Social production and national development planning


(continued from last week)

By Dr.Kashiwa Bulaya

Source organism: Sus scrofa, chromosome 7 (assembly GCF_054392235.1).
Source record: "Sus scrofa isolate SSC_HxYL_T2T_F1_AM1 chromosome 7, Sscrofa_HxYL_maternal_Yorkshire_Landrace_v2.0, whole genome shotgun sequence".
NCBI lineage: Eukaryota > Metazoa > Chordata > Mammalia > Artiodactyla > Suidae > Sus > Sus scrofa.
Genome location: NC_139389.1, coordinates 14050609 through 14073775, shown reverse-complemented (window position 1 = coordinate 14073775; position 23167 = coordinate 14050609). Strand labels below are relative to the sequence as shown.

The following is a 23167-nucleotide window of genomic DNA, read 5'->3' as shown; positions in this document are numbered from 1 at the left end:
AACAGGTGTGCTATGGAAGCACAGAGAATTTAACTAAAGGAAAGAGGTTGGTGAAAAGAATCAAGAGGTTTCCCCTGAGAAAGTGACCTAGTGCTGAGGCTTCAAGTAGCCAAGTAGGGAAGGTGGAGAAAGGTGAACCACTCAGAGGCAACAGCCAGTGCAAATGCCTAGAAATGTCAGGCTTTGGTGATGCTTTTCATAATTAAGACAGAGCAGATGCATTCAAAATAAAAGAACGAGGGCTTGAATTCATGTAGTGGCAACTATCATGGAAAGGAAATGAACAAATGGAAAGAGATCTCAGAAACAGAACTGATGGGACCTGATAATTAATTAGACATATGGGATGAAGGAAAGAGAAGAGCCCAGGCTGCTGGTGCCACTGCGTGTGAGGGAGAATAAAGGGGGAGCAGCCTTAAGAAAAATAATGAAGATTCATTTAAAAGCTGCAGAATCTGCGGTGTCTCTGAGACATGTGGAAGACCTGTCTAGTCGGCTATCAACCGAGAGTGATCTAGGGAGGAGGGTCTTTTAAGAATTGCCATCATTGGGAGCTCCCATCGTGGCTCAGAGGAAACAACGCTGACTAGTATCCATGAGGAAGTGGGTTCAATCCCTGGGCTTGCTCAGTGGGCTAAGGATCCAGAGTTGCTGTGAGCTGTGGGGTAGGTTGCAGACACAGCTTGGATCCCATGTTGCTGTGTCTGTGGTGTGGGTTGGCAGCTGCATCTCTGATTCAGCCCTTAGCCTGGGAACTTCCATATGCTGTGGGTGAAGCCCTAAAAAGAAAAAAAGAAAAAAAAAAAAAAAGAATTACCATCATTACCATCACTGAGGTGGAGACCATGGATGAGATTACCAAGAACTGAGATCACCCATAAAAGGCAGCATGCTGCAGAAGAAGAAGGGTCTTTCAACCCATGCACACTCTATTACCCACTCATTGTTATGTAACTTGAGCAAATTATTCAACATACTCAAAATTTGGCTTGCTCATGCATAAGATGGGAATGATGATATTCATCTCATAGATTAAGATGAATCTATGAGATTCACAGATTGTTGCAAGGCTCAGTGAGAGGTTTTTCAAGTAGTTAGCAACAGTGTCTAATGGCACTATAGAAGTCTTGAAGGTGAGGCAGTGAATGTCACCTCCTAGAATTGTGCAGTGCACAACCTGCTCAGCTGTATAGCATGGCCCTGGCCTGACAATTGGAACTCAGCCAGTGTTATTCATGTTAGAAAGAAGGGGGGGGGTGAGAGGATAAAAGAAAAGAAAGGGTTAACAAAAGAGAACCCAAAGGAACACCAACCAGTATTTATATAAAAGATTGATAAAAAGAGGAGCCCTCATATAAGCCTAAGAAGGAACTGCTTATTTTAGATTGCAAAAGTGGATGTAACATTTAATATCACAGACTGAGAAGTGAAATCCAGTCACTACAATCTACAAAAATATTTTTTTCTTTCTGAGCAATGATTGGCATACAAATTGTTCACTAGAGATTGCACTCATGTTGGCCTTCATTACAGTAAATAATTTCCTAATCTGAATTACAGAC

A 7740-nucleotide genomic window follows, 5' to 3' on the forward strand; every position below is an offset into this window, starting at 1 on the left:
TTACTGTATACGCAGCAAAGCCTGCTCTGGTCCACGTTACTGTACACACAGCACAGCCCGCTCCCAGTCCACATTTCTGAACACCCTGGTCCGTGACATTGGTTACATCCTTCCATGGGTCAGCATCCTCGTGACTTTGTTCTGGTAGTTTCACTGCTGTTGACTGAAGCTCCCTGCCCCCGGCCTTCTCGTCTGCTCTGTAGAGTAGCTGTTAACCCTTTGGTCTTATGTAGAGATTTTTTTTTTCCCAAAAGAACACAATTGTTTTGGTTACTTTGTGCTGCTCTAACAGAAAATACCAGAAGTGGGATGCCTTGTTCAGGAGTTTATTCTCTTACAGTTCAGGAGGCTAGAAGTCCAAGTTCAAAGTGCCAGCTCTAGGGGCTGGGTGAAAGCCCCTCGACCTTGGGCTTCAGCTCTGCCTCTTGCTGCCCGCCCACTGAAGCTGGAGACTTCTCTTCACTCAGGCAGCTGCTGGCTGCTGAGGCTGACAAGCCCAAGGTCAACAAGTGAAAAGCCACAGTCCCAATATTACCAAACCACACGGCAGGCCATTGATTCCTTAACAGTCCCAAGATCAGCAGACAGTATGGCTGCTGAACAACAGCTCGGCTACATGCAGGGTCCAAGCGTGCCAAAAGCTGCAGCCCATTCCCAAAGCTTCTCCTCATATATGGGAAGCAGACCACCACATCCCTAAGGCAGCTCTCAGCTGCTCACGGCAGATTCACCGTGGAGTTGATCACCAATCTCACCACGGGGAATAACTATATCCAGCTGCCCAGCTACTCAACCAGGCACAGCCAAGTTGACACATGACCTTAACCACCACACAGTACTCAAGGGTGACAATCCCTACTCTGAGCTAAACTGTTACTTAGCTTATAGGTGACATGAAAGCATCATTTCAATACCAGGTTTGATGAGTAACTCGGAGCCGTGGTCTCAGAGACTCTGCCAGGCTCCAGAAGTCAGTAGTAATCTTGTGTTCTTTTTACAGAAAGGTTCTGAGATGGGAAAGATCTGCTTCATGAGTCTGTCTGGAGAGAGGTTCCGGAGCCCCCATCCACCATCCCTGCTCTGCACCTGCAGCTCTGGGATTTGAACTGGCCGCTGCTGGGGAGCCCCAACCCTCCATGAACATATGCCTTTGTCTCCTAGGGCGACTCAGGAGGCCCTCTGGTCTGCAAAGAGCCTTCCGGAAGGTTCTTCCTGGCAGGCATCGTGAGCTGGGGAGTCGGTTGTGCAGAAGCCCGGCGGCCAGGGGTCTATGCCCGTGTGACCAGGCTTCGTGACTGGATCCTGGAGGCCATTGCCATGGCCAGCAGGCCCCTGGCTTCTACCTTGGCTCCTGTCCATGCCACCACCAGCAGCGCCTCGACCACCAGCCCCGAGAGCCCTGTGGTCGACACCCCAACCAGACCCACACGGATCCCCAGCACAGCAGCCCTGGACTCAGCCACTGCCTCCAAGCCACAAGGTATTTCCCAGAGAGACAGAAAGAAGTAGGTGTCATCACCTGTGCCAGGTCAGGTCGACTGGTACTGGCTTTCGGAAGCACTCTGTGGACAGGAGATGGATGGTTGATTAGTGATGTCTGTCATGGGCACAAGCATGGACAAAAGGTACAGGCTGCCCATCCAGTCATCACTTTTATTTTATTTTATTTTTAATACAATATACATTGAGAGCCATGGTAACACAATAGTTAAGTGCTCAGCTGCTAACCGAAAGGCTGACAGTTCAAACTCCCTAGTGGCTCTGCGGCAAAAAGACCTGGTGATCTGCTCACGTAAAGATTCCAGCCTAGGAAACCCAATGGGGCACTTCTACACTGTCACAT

The Science of Planning the Economy Deliberate planning of the economy does not in any way mean that planners may act as they think fit, or set up any proportions and tasks they wish. They adapt their actions to the demands of objective economic laws. The efficiency of planning depends to a larger extent on the ability to comprehend the mechanism of economic laws. Thus, the science of planning the economy, being one of the branches of economic sciences, studies concrete ways and means of applying the economic laws when preparing national economic plans. Planning allows the demands of economic laws to be translated into the language of planning decisions. The science of economic planning is closely tied to other economic sciences such as statistics, accountancy, finance etc. With the growth in scale of production, increased complexity of its structure productive economic ties and the expansion of the field of action of the planned proportional development, economic planning has become more and more complicated. Therefore, great attention should be paid to questions of development of the theory of economic planning, of the improvement of methodology and organisation of planning and improvement of economic mechanism for the development of the economy. Cognition and utilisation of the objective economic laws is essential, if the plans are to be realistic and scientifically based. At the same time, awareness of the determining role of the objective laws does not negate the effect of the subjective factors (politics, ideology, morals, social and individual psychology). If account is taken of these in planning, the plans are more realistic and have a more active role. Planning is applied to both material production (Industry, agriculture, transport and communications, infrastructure, trade, procurement, material and technical supplies etc.) and to the non-productive sphere (education, health service, culture, sport, municipal amenities, administration and defence). The basics of the system of planning is the general Government plan for economic and social development, i.e. in the elaboration, adoption and implementation of planning decisions, the entire national economy is considered as a single whole. Sectoral and regional or provincial planning, as well as planning  within individual production organisations and establishments are integral parts of the planning system. Systematic planning as a characteristic feature of socio-economic development manifests itself in the setting up and maintenance by society a constant balance between social demand and production. Planning implies proportionality, the balancing of the main economic resources and their distribution on the scale of the whole society. Systematic planning is the conscious maintenance of proportions throughout society. Planning expresses the objective necessity of organsing production on the scale of the whole society according to a unified Government plan. Systematic planning in form of state planning ensures the continous, steady growth of production and a constant improvement in the living standards of the population. Systematic planning is achieved through: consciously taking into account public needs when drawing up plans for economic and social development; distribution of production resources between and among economic sectors and provinces; conscious control of the process of forming the most important national economic ratios; and a widespread attraction of the workers to the drawing up and fulfilment of the plans. Principles of Development Planning Development planning should be based on the knowledge of and conscious utilisation of the objective laws of economic and social development. Some of the principles of planning include: scientific approach, democratic centralism, mandatory character of plans, combination of sectoral and provincial or regional planning, co-ordination of long-term plans with annual development plans, proportional development of the economy on the basis of comprehensive approach and determination of the main sections of the plan to name but just few principles. Scientific Approach The principle of scientific approach to planning expresses above all the necessity of taking into account the demands of objective economic laws in the activity of planning. This principle also signifies the necessity for a thorough scientific basis of all the indicators of the plan. In planning it is essential to take into account the latest achievements of science and technology and the use of contemporary economic and mathematical methods and computer technology. The scientific grounding of plans demands a careful consideration of public demands and productive resources, together with the trends of scientific and technological revolution and the possibilities of implementing them in production. The main attention at all levels of planning is paid to the question of the rational and efficient utilisation of resources. In plans a consistent line is taken towards the achievement of the greatest results. The solution of this problem is reflected by the whole system of plan indicators, such as growth in the productivity of labour, the dynamics of the input-output ratio, and economy in the use of material resources. Democratic decentralism The principle of democratic centralism reflects the dialectical unity of true democracy in planning and of centralism-discipline to implement plans. Democracy of planning shows itself in the wide participation of the nation in the preparation and fulfilment of economic and social development plan. During his tour of duty to Muchinga Province in July, 2016 His Excellency Mr.Edgar Chagwa Lungu, President of the Republic of Zambia announced to the residents of Mpika district that his Government would split Mpika into three districts. President Lungu requested the people of Mpika district to discuss the matter and make an input into the location, boundaries etc of the new districts to be created once the current Mpika district was “unbundled” into three (3) districts. The President reminded the people of Mpika district and the nation at large that Mpika district was larger in territorial size than the whole of Copperbelt Province. To enhance development and delivery of social services, it was necessary to create three (3) districts in the area. The Presidential directive to involve the residents of Mpika district in the splitting of Mpika into three (3) districts is a clear example of democracy at work-democratic centralism in planning and taking development to the people by involving the residents in such plans. President Lungu also directed the people of Lunte Constituency in Mporokoso district to “sit” down and contribute to the creation of Lunte district from Mporokoso district. The President gave the directive during his tour of duty to Northern Province in July, 2016 which took him to several districts and Constituencies, including Lunte Constituency. In January, 2015 President Lungu informed the people of Senga Hill that his administration wanted to make Senga Hill a stand-alone district from Mbala district. President Lungu again demanded the involvement of people from Senga Hill in the creation of the new district. That is how the principle of democratic centralism works in planning. Centralism ensures the subordination of the plans to the general interests of the people through their Government, the subordination of the lower organs to the higher, the mandatory character of the planning decisions of the higher organs over the lower in the observation of planning discipline and the fulfilment of the plans. Centralism in planning shows itself similarly in the leading role of the unified Government plan to which are subordinated the development plans of separate ministries, parastatals, sectors, provinces and districts. Centralism in planning has nothing in common with bureaucracy because it is combined with true democracy. Mandatory Character of Development Plans The principle of the mandatory character of development plans means the obligation of fulfilling the national plan for all Government Ministries, Institutions, economic organs, parastatals etc. in the country. Specificity in planning is shown by the fact that indicators and targets of the plan are addressed to the specific executors. Mandatory tasks are passed on by the Central organs of Government to the relevant Ministries and Provinces for implementation.